But it isn’t always better to hold off until reform happens: Uganda, for instance, was a corrupt regime all through the 1990s and still managed to cut poverty by nearly 40 percent, thanks in part to World Bank assistance. Plus, as Sachs told Mother Jones, sometimes the hand-wringing over governance and corruption can seem a bit quaint: “Right now, we’re not even helping the well-governed places.” (Quibbling over governance is at the heart of the aid debate: Jeffrey Sachs’ 2004 report to the UN identified two dozen nations, many in Africa, that were governed well-enough to receive a rapid influx of international aid; the Bush administration’s Millenium Challenge Account, taking the aid-skeptic stance, has identified just seven qualified African countries.)

Aid isn’t useless; it just needs to be handled properly. A number of critics, however, have suggested that this misses the main point—namely, that the current aid community is hopelessly bloated and flawed, and cannot fix itself. The German weekly Der Spiegel, in a recent broadside against the “more aid now!” approach, dredged up Graham Hancock’s 1989 book, Lords of Poverty, which had famously declared: “Development aid is bad through and through, and it is impossible to reform it.” But since the end of the Cold War the donor community has improved, and there’s no reason to believe it can’t continue to learn from its mistakes. To be sure, the flaws in the donor community are legion. Development expert Nancy Birdsall, of CGD, lists several main ones: impatience with institution building; a failure to exit from failed projects; a failure to evaluate effectiveness; a failure for donors to coordinate aid; and providing stingy or unreliable aid. But to walk away rather than try to fix these problems makes little sense.

To be sure, aid by itself cannot lift a country out of poverty. Poor countries eventually need to stand on their own feet. But the idea that free trade alone can accomplish this goal also seems wrongheaded. Many of the developmental success stories over the last fifty years have involved both trade and aid. Burgeoning export-driven economies, after all, often need outside help to build infrastructure and improve health and education. South Korea, an example often held up by trade advocates, still received $100 per person annually in aid between 1955 and 1972 as it was boosting its exports and growing rapidly. Botswana became one of the world’s fastest growing economies between 1965 and 1995 by exporting its resources, but, again, it was also receiving roughly $125 per person in aid annually. Sometimes a mix is necessary. Then again, China and India, both rapidly growing, have received little aid over the years but also have bucked free trade when it suited them. Every country is different.

Meanwhile, trade advocates may be overstating the benefits of trade for eradicating poverty. One of the boldest claims has been made by William Cline of the Institute for International Economics, who argued that free trade would lift 540 million people out of poverty. But economists at the Center for Economic and Policy Research dispute these findings, noting that most of the people “lifted out of poverty” here would have their incomes raised from just below $2 a day to just above it. That’s not nothing, but it’s not a silver bullet either. Economists have also begun to question whether eliminating agricultural subsidies in the developed world would really help poor countries all that much: Most poor countries are, after all, net importers of food and would be hurt by the resulting higher prices. As for those countries that would be helped, they likely wouldn’t be helped by all that much: Both the IMF and the World Bank have shown that agricultural prices would rise by only modest amounts, and these price rises would have an equally modest effect on poverty.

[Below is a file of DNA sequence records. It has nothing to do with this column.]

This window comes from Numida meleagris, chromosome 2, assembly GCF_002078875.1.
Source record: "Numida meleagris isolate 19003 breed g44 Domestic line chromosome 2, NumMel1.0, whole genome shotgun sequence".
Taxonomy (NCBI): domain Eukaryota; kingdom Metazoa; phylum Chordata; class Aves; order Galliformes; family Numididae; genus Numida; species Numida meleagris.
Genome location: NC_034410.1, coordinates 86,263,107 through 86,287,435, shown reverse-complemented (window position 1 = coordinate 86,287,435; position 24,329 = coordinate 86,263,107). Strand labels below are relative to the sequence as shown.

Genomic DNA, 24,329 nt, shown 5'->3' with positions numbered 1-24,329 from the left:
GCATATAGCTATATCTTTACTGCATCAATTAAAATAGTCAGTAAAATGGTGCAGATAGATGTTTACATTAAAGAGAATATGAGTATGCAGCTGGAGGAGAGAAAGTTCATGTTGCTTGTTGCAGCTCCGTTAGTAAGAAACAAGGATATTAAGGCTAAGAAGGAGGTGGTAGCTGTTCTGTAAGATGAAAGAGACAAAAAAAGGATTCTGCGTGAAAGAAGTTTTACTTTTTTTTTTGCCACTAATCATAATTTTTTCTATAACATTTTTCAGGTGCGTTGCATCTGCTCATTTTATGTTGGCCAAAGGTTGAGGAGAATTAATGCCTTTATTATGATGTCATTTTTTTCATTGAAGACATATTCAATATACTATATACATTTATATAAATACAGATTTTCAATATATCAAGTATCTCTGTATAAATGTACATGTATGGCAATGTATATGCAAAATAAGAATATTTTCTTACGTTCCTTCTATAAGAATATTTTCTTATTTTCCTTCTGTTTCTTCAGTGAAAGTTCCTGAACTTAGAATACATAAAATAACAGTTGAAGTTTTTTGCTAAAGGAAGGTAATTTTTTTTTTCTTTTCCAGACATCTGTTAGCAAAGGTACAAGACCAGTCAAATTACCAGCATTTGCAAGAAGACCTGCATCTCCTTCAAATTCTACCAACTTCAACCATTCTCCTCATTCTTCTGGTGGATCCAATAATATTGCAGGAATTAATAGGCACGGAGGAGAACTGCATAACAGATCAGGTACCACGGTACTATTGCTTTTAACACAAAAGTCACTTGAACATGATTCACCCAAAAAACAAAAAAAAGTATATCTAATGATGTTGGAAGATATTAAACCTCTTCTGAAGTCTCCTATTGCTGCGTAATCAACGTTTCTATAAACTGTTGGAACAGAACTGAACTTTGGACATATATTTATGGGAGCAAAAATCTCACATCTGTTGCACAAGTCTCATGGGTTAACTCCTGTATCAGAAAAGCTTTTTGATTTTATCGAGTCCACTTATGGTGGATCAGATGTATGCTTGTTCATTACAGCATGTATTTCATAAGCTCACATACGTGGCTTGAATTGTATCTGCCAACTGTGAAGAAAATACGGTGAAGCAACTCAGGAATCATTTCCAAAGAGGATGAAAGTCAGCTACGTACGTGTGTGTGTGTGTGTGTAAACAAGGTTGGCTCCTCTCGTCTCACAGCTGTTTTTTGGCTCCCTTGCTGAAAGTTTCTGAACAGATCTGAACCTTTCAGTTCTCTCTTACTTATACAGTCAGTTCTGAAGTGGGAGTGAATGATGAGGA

Indeed, those who want to help Africa would do well to heed the warning of Harvard’s Richard Freeman, who has long argued that, in the grand scheme of things, trade just isn’t all that important, and other aspects of globalization—immigration, capital flows, and technology transfers—have far more impact on countries. To that end, several innovative approaches to development might suggest themselves. Spending public money in the developed world on new technologies and medicines could, for instance, end up having a colossal effect, as it did with the “green revolution” that was developed in the West and exported to Asia and Latin America in the 1960s. Likewise, as a recent article in Foreign Affairs suggests, boosting labor mobility—by granting Third World workers “guest visas” and allowing them to immigrate to developed countries temporarily—could transfer some $200 billion to poor countries, no to mention skills, experience, and a middle class that could help agitate for better governance. Developed nations should also pay closer attention to the harmful provisions they often stuff inside trade deals—such as the patent protections in CAFTA, or the dangerous demands that poor countries open their capital accounts—that can offset the already-modest gains from trade liberalization.

Nothing about Africa is easy. Virtually every country needs to be handled differently—examples as diverse as Botswana and Uganda prove that success in development comes in all shapes and sizes. As such, it would be nonsensical to write off the value of foreign aid, or declare free trade the last best hope for Africa. And approaches that involve neither trade nor aid deserve more attention. But first and foremost, international donors must learn from mistakes of the past—and the success of the United Nations’ Millenium Development Goals will largely hinge on whether they can do this—but it’s hardly foreordained that their efforts will fail.